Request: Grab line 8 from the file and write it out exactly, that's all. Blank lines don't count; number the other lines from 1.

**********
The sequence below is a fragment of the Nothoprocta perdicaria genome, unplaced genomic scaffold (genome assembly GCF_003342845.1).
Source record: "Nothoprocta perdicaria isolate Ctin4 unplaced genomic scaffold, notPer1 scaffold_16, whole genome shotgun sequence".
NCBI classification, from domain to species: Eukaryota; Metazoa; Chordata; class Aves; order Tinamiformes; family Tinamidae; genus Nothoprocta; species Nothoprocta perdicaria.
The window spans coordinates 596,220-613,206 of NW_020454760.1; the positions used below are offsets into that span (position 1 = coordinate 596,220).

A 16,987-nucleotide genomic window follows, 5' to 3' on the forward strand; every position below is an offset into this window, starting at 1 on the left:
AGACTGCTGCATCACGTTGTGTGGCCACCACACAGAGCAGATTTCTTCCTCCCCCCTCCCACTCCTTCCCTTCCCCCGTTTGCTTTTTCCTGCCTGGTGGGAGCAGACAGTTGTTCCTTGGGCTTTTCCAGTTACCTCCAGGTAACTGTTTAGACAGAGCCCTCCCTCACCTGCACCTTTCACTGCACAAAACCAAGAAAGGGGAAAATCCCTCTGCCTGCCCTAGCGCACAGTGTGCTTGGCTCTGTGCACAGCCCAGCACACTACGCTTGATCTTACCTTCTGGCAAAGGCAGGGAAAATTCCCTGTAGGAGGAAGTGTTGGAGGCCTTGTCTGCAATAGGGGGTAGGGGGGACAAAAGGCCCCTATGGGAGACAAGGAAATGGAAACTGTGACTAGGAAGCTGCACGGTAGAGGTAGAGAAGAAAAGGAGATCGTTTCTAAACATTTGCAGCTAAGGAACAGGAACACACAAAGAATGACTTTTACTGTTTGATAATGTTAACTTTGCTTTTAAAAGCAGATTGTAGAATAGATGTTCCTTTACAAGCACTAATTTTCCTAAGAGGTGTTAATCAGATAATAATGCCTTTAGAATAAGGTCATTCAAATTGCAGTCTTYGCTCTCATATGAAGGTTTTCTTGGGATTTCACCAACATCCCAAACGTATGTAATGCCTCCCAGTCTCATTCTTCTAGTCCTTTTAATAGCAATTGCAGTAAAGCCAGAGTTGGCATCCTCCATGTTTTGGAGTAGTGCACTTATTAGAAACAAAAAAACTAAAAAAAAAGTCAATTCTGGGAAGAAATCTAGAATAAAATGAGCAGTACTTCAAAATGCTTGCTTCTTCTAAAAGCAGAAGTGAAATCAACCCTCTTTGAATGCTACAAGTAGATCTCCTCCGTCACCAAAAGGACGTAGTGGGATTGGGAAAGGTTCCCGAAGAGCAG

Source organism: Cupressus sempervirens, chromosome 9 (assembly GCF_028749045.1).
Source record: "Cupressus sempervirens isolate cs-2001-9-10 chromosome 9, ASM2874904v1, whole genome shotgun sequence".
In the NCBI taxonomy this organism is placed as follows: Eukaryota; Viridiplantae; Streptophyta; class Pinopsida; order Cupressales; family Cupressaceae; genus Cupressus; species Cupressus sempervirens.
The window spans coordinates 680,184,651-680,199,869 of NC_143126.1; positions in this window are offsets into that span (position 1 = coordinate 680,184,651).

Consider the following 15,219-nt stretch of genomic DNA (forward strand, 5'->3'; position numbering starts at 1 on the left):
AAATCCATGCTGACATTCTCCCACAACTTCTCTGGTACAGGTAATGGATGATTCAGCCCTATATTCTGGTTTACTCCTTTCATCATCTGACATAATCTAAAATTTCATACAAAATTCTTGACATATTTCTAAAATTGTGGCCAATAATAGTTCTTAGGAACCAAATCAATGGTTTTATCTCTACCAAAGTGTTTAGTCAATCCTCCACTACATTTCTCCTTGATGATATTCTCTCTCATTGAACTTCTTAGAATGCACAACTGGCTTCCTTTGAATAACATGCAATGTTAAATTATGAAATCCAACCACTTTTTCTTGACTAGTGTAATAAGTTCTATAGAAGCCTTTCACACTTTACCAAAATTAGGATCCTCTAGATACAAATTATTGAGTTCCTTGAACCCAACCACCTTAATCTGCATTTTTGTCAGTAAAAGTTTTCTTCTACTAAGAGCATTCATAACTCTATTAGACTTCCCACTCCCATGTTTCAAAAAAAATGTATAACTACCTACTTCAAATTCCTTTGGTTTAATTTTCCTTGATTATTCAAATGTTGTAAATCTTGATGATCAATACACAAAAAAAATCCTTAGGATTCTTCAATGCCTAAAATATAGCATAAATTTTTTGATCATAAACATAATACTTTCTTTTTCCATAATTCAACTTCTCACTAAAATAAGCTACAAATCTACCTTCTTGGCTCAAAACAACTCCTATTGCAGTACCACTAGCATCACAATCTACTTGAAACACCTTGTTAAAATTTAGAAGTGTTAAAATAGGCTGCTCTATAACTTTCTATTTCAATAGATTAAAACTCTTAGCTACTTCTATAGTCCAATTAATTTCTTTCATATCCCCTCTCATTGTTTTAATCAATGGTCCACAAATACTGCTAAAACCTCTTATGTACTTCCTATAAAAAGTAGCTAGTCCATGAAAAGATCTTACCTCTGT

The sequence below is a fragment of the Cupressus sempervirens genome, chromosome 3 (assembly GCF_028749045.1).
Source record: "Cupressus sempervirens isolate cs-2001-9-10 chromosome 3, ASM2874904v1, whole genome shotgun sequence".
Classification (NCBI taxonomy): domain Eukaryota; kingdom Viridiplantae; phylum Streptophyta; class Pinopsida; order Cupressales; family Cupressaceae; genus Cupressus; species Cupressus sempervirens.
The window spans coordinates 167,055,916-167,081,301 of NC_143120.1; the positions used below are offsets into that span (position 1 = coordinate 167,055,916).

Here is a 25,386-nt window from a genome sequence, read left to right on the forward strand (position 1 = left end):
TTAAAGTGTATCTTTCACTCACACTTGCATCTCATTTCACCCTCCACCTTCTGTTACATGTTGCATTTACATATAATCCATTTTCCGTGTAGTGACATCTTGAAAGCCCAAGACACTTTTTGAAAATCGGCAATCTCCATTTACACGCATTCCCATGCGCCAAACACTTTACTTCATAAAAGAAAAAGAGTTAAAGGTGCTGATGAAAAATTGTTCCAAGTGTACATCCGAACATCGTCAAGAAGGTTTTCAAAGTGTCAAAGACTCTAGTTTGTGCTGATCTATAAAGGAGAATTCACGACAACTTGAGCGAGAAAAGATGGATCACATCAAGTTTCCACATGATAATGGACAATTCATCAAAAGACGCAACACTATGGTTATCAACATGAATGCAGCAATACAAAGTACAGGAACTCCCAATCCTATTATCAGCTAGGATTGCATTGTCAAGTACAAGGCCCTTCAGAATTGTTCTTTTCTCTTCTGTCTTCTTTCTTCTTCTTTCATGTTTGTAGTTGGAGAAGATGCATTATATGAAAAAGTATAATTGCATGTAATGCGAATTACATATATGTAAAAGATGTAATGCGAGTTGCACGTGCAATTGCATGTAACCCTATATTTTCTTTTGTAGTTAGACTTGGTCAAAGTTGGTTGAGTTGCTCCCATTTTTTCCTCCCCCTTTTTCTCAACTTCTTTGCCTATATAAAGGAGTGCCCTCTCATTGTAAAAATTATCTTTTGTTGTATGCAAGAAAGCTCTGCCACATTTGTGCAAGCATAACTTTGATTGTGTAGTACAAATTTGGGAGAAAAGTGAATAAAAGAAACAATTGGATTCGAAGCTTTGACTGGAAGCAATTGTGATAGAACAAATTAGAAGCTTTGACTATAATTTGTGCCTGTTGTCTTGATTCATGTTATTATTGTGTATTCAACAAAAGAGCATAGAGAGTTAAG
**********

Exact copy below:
Source record: "Cupressus sempervirens isolate cs-2001-9-10 chromosome 9, ASM2874904v1, whole genome shotgun sequence".